I'll go ahead and admit to what everyone else is already thinking: We're missing the extra deployment money. It's not that we blew all of the additional pay and didn't save anything. We saved, but we were definitely living a little more comfortably, too. Now, with all of that saved money off limits, hundreds less per paycheck, and the increased expense of feeding a full grown man, we just don't have quite as much fun money as we once did.
When we were young, most everything was good. We made it out of high school and many of us went on to college, trade school, the military, the work force or maybe even hitchhiked across the country. Some of us married our sweethearts and settled down to buy homes and raise families. Others moved far away and some chose to stay nearby or in our hometowns, close to family.
It is more of a blessing to give than to receive. We all probably were told this when we were kids. The interesting thing is that our parents and Sunday school teachers were right! A host of scientific studies conducted have shown that altruism actually does wonders for your health and soul. A now-famous Harvard University study conducted in the 1980s proved that people who simply watched an altruistic act - in the study's case, a short film of Mother Teresa tending to orphans in Calcutta - got a boost in their immune systems. We think the benefits of volunteering are ...
If you are a veteran or the widow(er) of a veteran, you may be entitled to collect $1,000 to $2,000 tax-free per month that you earned through service to our country. Many Liberty County residents, like most veterans nationwide, are still unaware of the aid and attendance benefit available through the Department of Veterans Affairs. Designed to help pay for health-care, this benefit can be a lifesaver if you are facing the challenge of paying spiraling costs while maintaining your quality of life.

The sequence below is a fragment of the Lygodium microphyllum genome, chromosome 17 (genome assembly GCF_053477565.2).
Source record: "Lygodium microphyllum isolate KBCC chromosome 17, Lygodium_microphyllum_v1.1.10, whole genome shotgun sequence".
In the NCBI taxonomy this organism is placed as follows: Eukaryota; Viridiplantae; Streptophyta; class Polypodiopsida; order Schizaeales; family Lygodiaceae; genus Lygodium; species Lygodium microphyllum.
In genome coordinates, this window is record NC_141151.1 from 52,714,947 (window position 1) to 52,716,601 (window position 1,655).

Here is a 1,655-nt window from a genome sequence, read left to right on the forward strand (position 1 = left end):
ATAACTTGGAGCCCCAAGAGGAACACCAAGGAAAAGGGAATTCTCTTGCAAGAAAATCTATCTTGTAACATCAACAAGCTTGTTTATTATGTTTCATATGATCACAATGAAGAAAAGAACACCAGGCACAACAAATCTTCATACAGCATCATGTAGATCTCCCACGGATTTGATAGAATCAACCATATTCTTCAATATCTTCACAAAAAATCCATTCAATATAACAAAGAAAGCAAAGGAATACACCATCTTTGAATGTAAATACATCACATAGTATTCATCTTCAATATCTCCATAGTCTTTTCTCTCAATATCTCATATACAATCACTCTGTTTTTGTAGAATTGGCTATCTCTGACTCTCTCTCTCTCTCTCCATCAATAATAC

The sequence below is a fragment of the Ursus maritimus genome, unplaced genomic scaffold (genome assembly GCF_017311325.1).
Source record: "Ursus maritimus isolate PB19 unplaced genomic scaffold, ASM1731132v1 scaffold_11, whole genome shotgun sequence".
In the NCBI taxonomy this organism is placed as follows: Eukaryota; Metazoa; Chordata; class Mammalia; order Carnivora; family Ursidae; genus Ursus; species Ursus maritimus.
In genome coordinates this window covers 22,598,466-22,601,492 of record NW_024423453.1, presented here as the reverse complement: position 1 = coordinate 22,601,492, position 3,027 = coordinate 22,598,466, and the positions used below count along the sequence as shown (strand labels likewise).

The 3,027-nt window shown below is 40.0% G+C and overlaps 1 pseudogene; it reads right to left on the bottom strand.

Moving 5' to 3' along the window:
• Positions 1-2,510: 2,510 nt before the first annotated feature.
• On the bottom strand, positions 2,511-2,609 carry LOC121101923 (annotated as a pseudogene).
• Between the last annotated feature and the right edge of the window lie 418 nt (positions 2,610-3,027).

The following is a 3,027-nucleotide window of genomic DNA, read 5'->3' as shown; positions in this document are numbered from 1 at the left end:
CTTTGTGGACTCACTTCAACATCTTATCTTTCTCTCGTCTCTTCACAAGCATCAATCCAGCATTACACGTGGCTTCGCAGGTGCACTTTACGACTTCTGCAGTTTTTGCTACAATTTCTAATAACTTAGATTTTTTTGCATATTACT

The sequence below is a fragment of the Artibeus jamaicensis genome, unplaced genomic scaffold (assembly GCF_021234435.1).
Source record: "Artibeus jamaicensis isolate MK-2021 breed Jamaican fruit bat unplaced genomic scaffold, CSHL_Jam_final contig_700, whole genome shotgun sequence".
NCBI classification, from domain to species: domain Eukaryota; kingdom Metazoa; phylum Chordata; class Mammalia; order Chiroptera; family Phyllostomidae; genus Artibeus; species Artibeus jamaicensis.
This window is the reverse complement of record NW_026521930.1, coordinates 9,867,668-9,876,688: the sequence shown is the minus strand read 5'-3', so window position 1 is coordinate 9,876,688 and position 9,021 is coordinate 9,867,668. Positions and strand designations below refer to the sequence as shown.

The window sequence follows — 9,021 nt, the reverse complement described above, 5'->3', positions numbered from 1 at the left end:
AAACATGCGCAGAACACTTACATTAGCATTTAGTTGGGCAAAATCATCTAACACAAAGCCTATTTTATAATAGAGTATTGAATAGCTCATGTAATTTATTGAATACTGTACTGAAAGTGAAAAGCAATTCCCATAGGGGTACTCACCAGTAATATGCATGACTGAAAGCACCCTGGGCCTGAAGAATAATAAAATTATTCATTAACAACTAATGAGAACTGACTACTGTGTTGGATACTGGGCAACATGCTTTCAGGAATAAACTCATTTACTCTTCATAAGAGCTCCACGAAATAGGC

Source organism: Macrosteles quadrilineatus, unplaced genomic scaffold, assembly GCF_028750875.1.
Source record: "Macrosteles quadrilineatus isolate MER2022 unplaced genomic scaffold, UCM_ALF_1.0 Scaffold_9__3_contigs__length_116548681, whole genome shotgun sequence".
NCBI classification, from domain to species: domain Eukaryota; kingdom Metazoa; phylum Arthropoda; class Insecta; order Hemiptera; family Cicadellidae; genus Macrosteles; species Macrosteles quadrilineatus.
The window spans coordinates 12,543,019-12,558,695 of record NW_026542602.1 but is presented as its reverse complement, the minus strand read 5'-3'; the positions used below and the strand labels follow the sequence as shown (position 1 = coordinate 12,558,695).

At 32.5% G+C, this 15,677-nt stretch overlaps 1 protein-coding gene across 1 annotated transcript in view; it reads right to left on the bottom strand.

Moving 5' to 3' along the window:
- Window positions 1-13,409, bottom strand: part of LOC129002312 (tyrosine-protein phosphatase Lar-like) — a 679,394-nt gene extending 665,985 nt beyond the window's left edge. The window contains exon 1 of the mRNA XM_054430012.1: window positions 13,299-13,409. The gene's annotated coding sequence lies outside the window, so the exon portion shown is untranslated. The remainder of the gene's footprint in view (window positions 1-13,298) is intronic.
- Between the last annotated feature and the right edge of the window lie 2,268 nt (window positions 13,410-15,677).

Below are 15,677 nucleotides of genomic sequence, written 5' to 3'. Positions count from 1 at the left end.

Editor's note: State Sen. Buddy Carter, R- Pooler, will periodically provide written updates during the legislative session, which began Jan. 10 and is expected to last until the latter days of March.
Almost instantaneously the horrific shooting in Tucson, Ariz., became the occasion for partisan hatred.
We remain skeptical that the courts will step in to save Yucca Mountain - and, by extension, the Central Savannah River Area.
Among the great things about the deep South is that we have grits, the best college football in the land and very little snow.
Sometimes the most important lessons learned at school don't come from a classroom.
It sneaks up on you, your love for this place. You're assigned this duty station, so you pack up all your bags, hoping for the best, but expecting the worst. You arrive in the heart of the summer, and your lungs feel like the humidity just might kill you. You have no friends, no family, no job and no school. Then it happens.
To Nicholas Wansley and Brian and Thomas Yarbrough:
When the state of Georgia arrested four Final Exit Network volunteers, it accused them and our group, which advocates for the right to die with dignity, of assisting in suicides. In doing so, it drew attention to a Georgia law that violates the First Amendment right to free speech - and now FEN has brought an action in U.S. District Court to defend its rights.
Year 2010 was not the year of the Georgia Bulldogs football team. Coach Mark Richt's team just could not seem to get anything right in 2010.
The Georgia Constitution of Feb. 5, 1777 created Liberty County from the parishes of St. John, St. Andrew and St. James, which had been set up in 1758. McIntosh County was part of Liberty County until 1793 and Long County until 1920.
Editor, The board of directors of Seven Ministries Inc. would like to thank the community for its support of our annual fundraiser, The Jackie Gilliard-Henderson Memorial Scholarship Walk-A-Thon. We had a record turnout and raised enough funds to award scholarships as well as help support our other programs.